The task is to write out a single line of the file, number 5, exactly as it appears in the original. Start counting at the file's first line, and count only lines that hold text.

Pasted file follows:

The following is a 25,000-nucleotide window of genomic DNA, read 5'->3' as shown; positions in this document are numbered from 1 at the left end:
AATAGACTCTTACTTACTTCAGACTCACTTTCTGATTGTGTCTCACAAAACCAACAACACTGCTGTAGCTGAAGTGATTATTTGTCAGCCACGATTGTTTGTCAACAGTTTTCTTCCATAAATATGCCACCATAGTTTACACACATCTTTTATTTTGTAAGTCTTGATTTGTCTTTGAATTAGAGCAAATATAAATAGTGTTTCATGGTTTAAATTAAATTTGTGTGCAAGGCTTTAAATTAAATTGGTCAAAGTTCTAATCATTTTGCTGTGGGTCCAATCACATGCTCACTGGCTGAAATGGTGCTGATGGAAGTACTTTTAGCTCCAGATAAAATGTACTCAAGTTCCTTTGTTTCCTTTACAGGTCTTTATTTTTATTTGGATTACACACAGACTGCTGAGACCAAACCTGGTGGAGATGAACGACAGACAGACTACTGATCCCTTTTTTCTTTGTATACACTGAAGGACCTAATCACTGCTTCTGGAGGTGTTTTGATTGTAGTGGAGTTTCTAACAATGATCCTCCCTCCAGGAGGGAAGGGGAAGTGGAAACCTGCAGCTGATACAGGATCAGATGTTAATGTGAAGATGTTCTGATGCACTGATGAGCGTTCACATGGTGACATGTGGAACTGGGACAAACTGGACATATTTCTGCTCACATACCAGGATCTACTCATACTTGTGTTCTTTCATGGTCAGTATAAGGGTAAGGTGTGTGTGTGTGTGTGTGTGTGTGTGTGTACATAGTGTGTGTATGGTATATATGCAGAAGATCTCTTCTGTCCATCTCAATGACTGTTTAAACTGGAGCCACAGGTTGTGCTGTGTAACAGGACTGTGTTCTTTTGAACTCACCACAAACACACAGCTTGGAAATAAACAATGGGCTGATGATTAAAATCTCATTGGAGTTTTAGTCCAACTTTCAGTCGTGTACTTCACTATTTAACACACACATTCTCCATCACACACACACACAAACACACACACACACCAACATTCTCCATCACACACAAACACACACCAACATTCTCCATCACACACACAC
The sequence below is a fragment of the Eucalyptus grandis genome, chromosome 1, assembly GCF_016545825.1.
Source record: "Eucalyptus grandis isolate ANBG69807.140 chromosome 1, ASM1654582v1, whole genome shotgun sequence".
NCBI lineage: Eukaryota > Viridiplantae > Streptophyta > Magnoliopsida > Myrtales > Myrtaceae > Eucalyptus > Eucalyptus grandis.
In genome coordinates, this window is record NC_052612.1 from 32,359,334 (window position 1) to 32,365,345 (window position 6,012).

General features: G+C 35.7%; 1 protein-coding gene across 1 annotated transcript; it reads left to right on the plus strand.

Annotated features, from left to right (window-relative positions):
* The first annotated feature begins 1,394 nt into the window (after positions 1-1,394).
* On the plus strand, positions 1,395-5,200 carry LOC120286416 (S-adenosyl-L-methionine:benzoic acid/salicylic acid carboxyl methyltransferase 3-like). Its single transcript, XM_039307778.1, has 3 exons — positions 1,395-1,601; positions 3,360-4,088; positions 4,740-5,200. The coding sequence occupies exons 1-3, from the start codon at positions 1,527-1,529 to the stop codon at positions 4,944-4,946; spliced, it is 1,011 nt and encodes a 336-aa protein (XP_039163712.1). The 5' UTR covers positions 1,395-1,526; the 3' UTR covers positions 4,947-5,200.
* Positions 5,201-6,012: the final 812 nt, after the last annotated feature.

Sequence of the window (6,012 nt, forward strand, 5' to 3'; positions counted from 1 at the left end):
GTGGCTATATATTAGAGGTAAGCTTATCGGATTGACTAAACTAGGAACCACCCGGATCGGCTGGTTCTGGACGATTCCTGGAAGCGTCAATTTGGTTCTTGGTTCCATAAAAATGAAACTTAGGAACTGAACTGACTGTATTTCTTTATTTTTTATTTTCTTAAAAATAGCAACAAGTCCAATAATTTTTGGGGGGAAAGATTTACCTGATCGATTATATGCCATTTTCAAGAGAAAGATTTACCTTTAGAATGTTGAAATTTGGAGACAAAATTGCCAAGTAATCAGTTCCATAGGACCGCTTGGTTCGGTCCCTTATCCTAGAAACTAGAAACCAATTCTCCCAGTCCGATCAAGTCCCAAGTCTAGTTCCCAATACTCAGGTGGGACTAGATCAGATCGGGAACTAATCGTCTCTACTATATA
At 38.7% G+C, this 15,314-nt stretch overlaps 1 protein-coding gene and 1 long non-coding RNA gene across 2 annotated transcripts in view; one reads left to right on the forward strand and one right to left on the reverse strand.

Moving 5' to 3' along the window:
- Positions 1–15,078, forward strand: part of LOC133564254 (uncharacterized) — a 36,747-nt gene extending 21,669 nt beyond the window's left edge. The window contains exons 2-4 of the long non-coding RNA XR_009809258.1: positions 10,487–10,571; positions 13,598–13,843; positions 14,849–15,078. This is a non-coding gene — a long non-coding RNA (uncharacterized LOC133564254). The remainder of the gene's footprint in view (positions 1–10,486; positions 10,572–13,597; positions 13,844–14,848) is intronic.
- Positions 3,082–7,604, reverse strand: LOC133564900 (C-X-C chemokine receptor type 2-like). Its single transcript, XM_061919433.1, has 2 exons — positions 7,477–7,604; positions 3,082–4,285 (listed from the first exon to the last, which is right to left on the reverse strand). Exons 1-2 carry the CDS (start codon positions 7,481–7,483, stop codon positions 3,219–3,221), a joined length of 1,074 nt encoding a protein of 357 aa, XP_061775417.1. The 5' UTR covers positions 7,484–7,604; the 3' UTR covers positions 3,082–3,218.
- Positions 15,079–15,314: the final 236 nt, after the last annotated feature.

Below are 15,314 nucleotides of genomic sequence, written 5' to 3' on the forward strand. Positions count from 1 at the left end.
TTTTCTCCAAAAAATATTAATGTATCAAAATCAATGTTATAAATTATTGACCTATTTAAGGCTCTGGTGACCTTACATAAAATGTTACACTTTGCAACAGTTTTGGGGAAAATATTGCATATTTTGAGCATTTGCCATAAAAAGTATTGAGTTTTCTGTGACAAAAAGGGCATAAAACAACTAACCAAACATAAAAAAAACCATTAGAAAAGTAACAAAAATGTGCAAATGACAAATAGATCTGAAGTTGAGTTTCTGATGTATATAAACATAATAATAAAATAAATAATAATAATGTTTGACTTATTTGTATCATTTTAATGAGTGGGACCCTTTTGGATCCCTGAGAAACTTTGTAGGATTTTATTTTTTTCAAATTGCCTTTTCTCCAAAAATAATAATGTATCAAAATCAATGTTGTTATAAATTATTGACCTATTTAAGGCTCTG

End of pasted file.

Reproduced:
NCBI lineage: Eukaryota > Viridiplantae > Streptophyta > Magnoliopsida > Myrtales > Myrtaceae > Eucalyptus > Eucalyptus grandis.